Tang, Ling: Family Migration and Wellbeing of Migrant Workers' Children : Evidence of China's Vocational High School. - Bonn, 2022. - Dissertation, Rheinische Friedrich-Wilhelms-Universität Bonn.
Online-Ausgabe in bonndoc: https://nbn-resolving.org/urn:nbn:de:hbz:5-66346
urn: https://nbn-resolving.org/urn:nbn:de:hbz:5-66346,
author = {{Ling Tang}},
title = {Family Migration and Wellbeing of Migrant Workers' Children : Evidence of China's Vocational High School},
school = {Rheinische Friedrich-Wilhelms-Universität Bonn},
year = 2022,
month = may,

note = {This research aims to clarify the wellbeing of migrant workers’ children in vocational education and training (VET) schools at the family level. The study has three main parts: descriptive analysis, quantitative research and qualitative research. The descriptive analysis part aims to identify what variables influence and are influenced by family arrangements; the quantitative part focuses on finding out what factors impact the wellbeing of Chinese migrant workers’ children from four dimensions. The qualitative research part aims to establish why these factors impact the wellbeing of Chinese migrant workers’ children.
In the descriptive analysis part, this study found that the family arrangements of migrant families influence family relationships as well as the wellbeing of migrant workers’ children. Parents’ migration, the distance from the parents’ working place to their hometown, parents’ education level, parents’ time of migration, parents’ age, parents’ marital status and family economic status impact family arrangements. Participants who live in urban areas have a higher possibility of living together with both parents. Additionally, children who live with both parents have better parent-child communication and a higher level of physical health.
The structure for quantitative and qualitative research are based on the life course theory, which includes four dimensions (time, space, relations, and self-adjustment). The first dimension discusses the parents’ migration time and the social cognitive wellbeing of migrant workers’ children (time). The second dimension explores the differences in wellbeing between three groups (left-behind children, youngsters from non-migrant families and migrant youngsters) in outbound (mostly rural) areas and inbound (mostly urban) areas and the reasons (space). The third dimension is focused on the impacts of interpersonal relationships (family relationship, caregiver-child relationship, fellow relationship and teacher-student relationship) on migrant workers’ social cognitive wellbeing (relation). The fourth dimension discusses how to adjust social cognitive wellbeing through the interrelations among family relation variables and social cognitive variables (through structural equation modeling) and what other self-adjustable factors impact the wellbeing of migrant workers’ children. In terms of the methods, linear regression was used in the first three dimensions, and for the fourth dimension, structural equation modeling was used in the quantitative part. Moreover, the research adopted the use of in-depth interviews in the qualitative part.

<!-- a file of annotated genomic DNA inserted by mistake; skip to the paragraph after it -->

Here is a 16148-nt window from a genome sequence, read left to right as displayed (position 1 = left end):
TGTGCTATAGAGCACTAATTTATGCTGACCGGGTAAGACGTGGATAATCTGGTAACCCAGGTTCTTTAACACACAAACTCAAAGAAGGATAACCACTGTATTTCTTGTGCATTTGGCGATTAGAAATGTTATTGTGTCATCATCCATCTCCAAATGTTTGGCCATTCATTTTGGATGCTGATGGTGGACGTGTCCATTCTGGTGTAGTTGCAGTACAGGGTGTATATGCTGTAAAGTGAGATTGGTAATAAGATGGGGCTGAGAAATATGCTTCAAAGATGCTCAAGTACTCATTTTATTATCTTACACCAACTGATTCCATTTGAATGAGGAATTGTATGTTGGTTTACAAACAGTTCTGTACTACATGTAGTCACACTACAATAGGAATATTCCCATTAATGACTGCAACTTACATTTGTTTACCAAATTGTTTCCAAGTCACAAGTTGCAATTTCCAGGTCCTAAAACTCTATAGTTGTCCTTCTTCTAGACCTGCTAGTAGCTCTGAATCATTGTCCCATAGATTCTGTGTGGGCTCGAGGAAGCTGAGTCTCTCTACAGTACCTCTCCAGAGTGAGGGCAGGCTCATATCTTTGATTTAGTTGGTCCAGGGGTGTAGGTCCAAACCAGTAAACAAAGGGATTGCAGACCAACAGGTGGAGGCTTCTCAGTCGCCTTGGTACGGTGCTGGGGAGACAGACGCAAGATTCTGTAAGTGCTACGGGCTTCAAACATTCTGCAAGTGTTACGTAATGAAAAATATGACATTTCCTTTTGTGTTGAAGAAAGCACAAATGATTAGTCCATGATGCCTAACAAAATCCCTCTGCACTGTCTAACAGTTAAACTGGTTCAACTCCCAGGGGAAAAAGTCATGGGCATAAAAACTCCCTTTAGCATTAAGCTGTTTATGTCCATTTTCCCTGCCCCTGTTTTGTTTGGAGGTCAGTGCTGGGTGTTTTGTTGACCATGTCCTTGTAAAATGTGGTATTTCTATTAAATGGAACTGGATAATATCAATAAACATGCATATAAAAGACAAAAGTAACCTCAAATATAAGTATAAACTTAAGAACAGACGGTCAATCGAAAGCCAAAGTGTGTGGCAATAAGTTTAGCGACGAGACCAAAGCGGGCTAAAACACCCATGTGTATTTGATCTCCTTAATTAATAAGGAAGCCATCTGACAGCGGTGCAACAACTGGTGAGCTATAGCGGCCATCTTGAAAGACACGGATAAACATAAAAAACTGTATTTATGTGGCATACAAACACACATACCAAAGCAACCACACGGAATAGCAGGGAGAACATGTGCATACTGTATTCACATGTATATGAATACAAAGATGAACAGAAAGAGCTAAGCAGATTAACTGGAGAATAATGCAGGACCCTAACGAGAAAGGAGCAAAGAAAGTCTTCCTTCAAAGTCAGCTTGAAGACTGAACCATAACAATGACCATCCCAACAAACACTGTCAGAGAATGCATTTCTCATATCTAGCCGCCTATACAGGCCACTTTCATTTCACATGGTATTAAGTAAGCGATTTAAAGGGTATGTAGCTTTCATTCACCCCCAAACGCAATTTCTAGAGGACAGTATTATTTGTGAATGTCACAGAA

The results from the study of time dimension shows that the time children spend together with parents matters, especially with fathers. Also, this study found that, as the time period of the father’s migration passes by, male students obtain higher lifelong satisfaction, self-efficacy and academic satisfaction than female students. From the results on the study of space, the migrant workers’ children in inbound areas usually have higher social cognitive wellbeing than those in the outbound areas. The results of the study on the relation dimension proved that family relationship variables have positive impacts on the social cognitive wellbeing of migrant workers’ children, such as family coactivity, attachments, communication, caregiver-child trust and communication, and coactivities. In the self-adjustment dimension, two family-based social cognitive models and their paths have been tested from the dimension of self-adjustment.},

url = {https://hdl.handle.net/20.500.11811/9823}

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